Thursday, October 13, 2011

INBETWEEN --5 chapters


All that winter they were ripping up the streets of Europe, the streets of Paris and Florence, the streets of Rome. Scaffolding circles churches, hides triumphal arches, strips of green nylon tarpaulin stretched across its planks and frames. Streets have been uprooted, cobblestones stacked against the walls of black buildings. They're turning hotels into museums, letting the steam out of the sewers, putting statues behind glass; policemen are looking on, machine guns slung over their shoulders. In Rome they don't have any portable electric lights; instead they use little pots of fire that look like the old-fashioned anarchist's bombs in silent movies to warn cars of the edges, where the streets drop off into dusty pits. 

He looks across a muddy hole filled with heavy machinery at a museum. Closed for renovation, the sign says. 

A whole street in the center of Florence has been ripped up; the exclusive shops face each other across a dank pit of reddish earth, and the walls of green-shuttered windows seem to close in on you as you look up. A little rain slips into the narrow streets as Persey hurries home carrying groceries. Other Americans and the well-to-do Florentines pass slowly, laden with colorful brand-name shopping bags. In Paris, between snow flurries, he watches them pouring out cement sidewalks in long strips down the Boulevard St. Michael; they were laying out the streets of Europe that winter. People pass in a hurry, nobody watching the police frisking some Arabs up against a wall.

It's the international students that he meets first. They're living at the tops of old apartment buildings, in the single rooms that once housed family maids and nannies. They're living in the workers' districts, watching out windows--people passing, snow falling on other rooftops--and boiling spaghetti in dented pots. They're studying, making statements to him about the real Europe and listening to the latest crazes, listening to French radio. At night sometimes they take their bodies to the sweat box to dance--and that's very expensive in Paris. They move on, at different times; they all want to travel more. "It's not so much how it's different here," his friend Jay warns him, "but how it's the same." They live in a hurry, not thinking of themselves as being in any way old yet.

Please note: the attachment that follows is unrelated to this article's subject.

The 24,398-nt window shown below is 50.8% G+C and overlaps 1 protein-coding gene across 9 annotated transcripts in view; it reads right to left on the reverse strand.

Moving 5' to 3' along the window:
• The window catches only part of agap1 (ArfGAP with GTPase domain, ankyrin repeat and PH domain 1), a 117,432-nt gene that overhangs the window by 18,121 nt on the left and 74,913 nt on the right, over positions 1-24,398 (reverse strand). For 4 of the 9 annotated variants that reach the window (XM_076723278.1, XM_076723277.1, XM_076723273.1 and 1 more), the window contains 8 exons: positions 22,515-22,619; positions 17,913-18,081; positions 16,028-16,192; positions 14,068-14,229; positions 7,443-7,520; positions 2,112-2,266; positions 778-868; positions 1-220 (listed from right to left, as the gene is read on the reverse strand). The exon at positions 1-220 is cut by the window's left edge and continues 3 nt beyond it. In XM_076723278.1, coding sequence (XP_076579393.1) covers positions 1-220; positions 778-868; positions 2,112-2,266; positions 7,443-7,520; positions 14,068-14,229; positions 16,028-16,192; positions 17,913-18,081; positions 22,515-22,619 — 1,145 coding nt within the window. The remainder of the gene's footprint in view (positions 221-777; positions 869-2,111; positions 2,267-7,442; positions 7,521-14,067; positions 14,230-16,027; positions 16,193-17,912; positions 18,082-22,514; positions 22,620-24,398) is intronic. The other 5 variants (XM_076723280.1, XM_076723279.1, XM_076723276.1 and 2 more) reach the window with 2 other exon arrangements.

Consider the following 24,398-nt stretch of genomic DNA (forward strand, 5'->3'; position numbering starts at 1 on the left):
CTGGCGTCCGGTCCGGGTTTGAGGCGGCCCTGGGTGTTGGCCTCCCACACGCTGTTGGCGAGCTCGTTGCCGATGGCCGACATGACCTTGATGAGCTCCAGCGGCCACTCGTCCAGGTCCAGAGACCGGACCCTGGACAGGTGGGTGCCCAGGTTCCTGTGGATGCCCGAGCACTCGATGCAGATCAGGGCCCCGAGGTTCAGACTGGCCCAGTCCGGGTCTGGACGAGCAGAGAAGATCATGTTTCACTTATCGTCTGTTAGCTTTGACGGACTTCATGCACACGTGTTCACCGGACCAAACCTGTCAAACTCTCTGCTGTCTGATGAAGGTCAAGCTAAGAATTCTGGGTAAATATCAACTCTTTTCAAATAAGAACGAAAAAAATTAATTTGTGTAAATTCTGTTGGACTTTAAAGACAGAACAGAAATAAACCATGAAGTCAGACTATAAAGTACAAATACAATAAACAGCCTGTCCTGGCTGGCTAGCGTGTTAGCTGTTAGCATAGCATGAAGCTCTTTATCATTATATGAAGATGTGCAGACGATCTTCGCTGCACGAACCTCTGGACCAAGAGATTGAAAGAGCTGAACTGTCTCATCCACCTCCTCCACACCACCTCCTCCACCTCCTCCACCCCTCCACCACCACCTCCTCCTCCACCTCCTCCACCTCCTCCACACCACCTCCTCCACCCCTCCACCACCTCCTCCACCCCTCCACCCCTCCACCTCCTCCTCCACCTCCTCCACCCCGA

Her boyfriend drives too much, for too long, and gas is so expensive, he complains. Others live in the Métro. They have no time, they carry briefcases. Selling drugs is a living in Les Halles; if they're African or Arab the police are checking their papers, rounding up the usual suspects. Others call it "Mètro boulot dodo" in passing. Everyone who can gets out in August.

He meets a man who wears a trench coat and carries a briefcase, and who buys him a beer at a café on the Place Contescarpe. He does odd jobs. "I live in Berkeley for a time, working az a waiter." He seems to enjoy speaking English, explaining to him how beer is only just now catching on in Paris and how it is still more expensive than wine. To the young American he speaks of "Zi French" as if he were not one of them.

"I 'ave come to the Left Bank," he explains, "to make reservations for me and some of my friends at the bowling alley." It's in the basement of a building on the nearby Rue Mouffetard. "It is very small, you see, because property in Paris is so expensive." He lives in a little town outside of the city now. He says, "Why not?" about his latest job; driving a car for an old friend who's struck it rich as a lawyer. "Paris is so expensive," they all say sooner or later. He doesn't have any cigarettes, no, sorry.